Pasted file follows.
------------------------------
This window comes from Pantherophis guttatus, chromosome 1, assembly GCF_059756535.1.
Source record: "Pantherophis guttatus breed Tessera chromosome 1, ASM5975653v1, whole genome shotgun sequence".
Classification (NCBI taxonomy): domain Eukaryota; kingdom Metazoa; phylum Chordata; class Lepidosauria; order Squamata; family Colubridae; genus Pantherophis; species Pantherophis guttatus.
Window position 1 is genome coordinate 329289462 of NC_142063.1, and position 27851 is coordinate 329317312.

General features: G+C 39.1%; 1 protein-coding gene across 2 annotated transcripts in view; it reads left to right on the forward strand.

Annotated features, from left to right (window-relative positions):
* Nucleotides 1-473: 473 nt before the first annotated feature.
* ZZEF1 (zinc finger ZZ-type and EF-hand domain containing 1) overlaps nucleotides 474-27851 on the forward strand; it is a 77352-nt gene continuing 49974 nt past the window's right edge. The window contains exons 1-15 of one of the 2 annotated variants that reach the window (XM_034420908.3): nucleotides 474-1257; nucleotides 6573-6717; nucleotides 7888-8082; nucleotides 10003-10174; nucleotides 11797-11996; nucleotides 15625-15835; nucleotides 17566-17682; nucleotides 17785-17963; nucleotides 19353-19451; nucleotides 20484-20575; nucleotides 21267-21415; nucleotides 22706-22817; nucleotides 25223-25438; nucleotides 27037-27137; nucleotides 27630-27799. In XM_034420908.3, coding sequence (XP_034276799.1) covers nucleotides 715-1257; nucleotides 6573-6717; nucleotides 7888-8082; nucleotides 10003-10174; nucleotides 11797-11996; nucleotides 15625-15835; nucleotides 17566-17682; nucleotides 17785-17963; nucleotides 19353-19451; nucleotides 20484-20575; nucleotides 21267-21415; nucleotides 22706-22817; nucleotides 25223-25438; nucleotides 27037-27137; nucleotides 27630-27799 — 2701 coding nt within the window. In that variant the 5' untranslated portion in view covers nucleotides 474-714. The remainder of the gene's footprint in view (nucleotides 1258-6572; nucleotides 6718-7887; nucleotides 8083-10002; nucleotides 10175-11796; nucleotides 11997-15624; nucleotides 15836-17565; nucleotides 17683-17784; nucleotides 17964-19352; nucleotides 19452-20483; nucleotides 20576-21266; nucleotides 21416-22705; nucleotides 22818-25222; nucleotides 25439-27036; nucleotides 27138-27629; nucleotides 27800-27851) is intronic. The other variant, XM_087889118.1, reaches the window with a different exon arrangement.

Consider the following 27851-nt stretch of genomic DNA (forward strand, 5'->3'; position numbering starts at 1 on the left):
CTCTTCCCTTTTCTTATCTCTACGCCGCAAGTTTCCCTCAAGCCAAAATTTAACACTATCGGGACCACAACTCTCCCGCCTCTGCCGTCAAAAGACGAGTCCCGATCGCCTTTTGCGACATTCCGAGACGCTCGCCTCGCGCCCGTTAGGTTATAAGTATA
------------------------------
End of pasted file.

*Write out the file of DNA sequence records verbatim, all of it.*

This window comes from Pantherophis guttatus, chromosome 1, assembly GCF_059756535.1.
Source record: "Pantherophis guttatus breed Tessera chromosome 1, ASM5975653v1, whole genome shotgun sequence".
Classification (NCBI taxonomy): domain Eukaryota; kingdom Metazoa; phylum Chordata; class Lepidosauria; order Squamata; family Colubridae; genus Pantherophis; species Pantherophis guttatus.
Window position 1 is genome coordinate 329289462 of NC_142063.1, and position 27851 is coordinate 329317312.

General features: G+C 39.1%; 1 protein-coding gene across 2 annotated transcripts in view; it reads left to right on the forward strand.

Annotated features, from left to right (window-relative positions):
* Nucleotides 1-473: 473 nt before the first annotated feature.
* ZZEF1 (zinc finger ZZ-type and EF-hand domain containing 1) overlaps nucleotides 474-27851 on the forward strand; it is a 77352-nt gene continuing 49974 nt past the window's right edge. The window contains exons 1-15 of one of the 2 annotated variants that reach the window (XM_034420908.3): nucleotides 474-1257; nucleotides 6573-6717; nucleotides 7888-8082; nucleotides 10003-10174; nucleotides 11797-11996; nucleotides 15625-15835; nucleotides 17566-17682; nucleotides 17785-17963; nucleotides 19353-19451; nucleotides 20484-20575; nucleotides 21267-21415; nucleotides 22706-22817; nucleotides 25223-25438; nucleotides 27037-27137; nucleotides 27630-27799. In XM_034420908.3, coding sequence (XP_034276799.1) covers nucleotides 715-1257; nucleotides 6573-6717; nucleotides 7888-8082; nucleotides 10003-10174; nucleotides 11797-11996; nucleotides 15625-15835; nucleotides 17566-17682; nucleotides 17785-17963; nucleotides 19353-19451; nucleotides 20484-20575; nucleotides 21267-21415; nucleotides 22706-22817; nucleotides 25223-25438; nucleotides 27037-27137; nucleotides 27630-27799 — 2701 coding nt within the window. In that variant the 5' untranslated portion in view covers nucleotides 474-714. The remainder of the gene's footprint in view (nucleotides 1258-6572; nucleotides 6718-7887; nucleotides 8083-10002; nucleotides 10175-11796; nucleotides 11997-15624; nucleotides 15836-17565; nucleotides 17683-17784; nucleotides 17964-19352; nucleotides 19452-20483; nucleotides 20576-21266; nucleotides 21416-22705; nucleotides 22818-25222; nucleotides 25439-27036; nucleotides 27138-27629; nucleotides 27800-27851) is intronic. The other variant, XM_087889118.1, reaches the window with a different exon arrangement.

Consider the following 27851-nt stretch of genomic DNA (forward strand, 5'->3'; position numbering starts at 1 on the left):
CTCTTCCCTTTTCTTATCTCTACGCCGCAAGTTTCCCTCAAGCCAAAATTTAACACTATCGGGACCACAACTCTCCCGCCTCTGCCGTCAAAAGACGAGTCCCGATCGCCTTTTGCGACATTCCGAGACGCTCGCCTCGCGCCCGTTAGGTTATAAGTATA